What we can learn from Jason Millard disqualifying himself from the biggest golf tournament in his life.Leave a comment
June 21, 2014 by Paul Goldsmith
The best way to judge someone’s true character is how they behave when no-one is looking. Another way to test whether you are doing the right thing is whether you are willing to tell your family and friends about it. There are legions of politicians (expenses), businessmen (collusion, breaking contracts), and scientists (hiding inconvenient data) who could and should learn from that.
I heard a story about a man named Jason Millard today that brought these truisms to mind. This actually happened two weeks ago, but only now is being told more widely than the USA. I wanted to share it with you because, well frankly I think stories like these are so very rare that when they happen everyone should hear about it.
Just a bit of background on Jason Millard. He is a struggling 24 year old professional golfer who can’t get a place on the main tour and is barely scraping a living. His father (who Jason said was his “best friend” passed away last year aged 60 of Leukaemia, leaving Millard to care alone for his mother, Debbie, who has suffered from multiple sclerosis all his life.
So, if anyone needed a big break, it was Jason Millard. Three weeks ago, he got one – playing so well in a final qualifying round for the US Open (one of golf’s “major” tournaments) that he won a place in it for the first time.
Only, there was a problem. On the 27th hole of the 36 hole tournament, Millard had been in a bunker. Before he took his swing he thinks his club may have hit the sand. The rules of golf state that if you ‘ground’ your club in the sand before playing your shot, you must take a two shot penalty (because it might improve your lie in the bunker). Millard didn’t see his club touch the sand, but as he swung through to take his actual shot he ‘thought he saw a little indent before the ball’. He immediately notified his playing partner, who called a rules official, who said that it had to be Millard’s call. Millard wasn’t sure, so he carried on. Had he given himself that penalty, he would have missed out on qualification. But he didn’t, so he made qualification by one.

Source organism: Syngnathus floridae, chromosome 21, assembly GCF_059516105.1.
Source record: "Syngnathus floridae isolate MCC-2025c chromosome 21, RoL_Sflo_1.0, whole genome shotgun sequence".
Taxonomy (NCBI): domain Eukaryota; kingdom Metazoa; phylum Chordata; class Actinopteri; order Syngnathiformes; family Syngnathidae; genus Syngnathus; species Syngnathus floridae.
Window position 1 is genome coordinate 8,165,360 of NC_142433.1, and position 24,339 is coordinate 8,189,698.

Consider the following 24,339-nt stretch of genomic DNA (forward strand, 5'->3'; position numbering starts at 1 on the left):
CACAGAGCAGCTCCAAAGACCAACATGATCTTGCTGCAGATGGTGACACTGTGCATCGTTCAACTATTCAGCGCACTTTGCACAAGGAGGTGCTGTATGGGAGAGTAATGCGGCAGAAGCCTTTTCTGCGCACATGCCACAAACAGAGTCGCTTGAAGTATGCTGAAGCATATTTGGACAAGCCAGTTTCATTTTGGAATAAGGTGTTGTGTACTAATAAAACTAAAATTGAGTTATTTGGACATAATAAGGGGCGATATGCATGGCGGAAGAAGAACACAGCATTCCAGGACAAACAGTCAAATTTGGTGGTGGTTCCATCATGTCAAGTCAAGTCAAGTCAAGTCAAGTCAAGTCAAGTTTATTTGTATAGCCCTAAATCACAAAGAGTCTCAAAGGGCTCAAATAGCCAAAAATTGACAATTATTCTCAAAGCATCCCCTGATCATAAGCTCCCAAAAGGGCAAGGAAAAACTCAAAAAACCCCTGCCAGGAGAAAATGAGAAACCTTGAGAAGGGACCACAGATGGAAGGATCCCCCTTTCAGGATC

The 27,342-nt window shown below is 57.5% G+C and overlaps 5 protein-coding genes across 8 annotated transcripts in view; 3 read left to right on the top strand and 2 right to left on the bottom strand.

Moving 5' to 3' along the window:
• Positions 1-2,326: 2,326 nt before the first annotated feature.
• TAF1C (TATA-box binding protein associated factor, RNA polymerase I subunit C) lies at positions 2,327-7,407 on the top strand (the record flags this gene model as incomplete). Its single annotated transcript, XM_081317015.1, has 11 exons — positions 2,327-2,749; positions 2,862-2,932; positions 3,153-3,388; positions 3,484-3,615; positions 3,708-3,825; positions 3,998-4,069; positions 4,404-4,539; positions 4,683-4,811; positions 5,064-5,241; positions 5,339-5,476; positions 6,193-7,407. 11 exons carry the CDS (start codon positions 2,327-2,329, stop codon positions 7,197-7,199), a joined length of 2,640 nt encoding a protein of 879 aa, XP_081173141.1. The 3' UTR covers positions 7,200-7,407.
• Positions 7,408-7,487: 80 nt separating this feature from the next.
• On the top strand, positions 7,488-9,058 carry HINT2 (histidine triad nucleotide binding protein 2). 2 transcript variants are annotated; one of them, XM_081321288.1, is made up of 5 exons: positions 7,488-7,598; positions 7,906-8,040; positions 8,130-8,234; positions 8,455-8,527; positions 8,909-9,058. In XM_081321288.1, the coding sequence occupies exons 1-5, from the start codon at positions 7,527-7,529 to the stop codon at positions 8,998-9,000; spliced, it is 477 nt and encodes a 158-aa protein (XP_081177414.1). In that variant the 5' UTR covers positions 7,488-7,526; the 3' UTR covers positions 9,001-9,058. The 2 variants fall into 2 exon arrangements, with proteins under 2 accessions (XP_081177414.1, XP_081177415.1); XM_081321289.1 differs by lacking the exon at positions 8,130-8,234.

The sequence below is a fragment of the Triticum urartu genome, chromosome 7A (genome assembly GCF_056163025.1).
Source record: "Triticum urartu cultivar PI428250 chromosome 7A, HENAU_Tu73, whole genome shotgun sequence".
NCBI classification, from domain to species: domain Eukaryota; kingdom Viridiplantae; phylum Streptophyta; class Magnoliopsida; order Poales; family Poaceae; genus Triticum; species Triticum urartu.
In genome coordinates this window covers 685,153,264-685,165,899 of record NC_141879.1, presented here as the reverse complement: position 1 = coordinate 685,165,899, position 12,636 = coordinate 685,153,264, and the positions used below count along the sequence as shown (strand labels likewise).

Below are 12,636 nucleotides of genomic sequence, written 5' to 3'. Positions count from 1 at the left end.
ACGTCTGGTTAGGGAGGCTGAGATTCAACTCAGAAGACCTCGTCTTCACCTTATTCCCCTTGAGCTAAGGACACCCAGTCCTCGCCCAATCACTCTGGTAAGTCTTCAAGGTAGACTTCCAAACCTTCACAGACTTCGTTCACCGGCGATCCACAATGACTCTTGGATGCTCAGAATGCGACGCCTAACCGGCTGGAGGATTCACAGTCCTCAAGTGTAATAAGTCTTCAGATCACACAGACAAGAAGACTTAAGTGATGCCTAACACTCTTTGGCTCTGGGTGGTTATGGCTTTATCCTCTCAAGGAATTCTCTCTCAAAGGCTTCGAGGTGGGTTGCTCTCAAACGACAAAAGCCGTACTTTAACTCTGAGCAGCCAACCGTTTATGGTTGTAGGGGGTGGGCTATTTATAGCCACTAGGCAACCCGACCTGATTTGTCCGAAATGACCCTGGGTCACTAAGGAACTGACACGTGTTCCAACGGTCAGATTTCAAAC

For the five days between that moment and setting off to the US Open, Millard thought about that moment every second of the day. It was eating away at him inside. He desperately wanted to play in the US Open, especially because the Sunday was Father’s Day, the first since his father had died. He knew there hadn’t been a TV camera there – so he couldn’t check – but he just thought that he ‘may’ have grounded his club in the bunker, and he couldn’t carry on.
So, after an hour of his drive to the biggest tournament of his life, Millard stopped the car, called a US Golf Association official, and explained to him that he couldn’t compete with the uncertainty of whether he deserved to be there weighing on him. Jason Millard effectively disqualified himself.
He turned the car round, walked through the door of his childhood home, and told his mother about his decision. A tear fell down her cheek as she listened to her son’s story, then she told him that she was proud of him and that he would “get ’em next year.”
Golf is a very honourable game, and Jason Millard isn’t the first golfer to call a penalty on himself. But we now know a lot about his character from what he did when no-one was looking, and he knew that he just couldn’t have told his friends and family he had got qualified for the US Open fairly – so he pulled out.
At least Millard sleeps soundly – I wonder how many politicians and businessmen do that?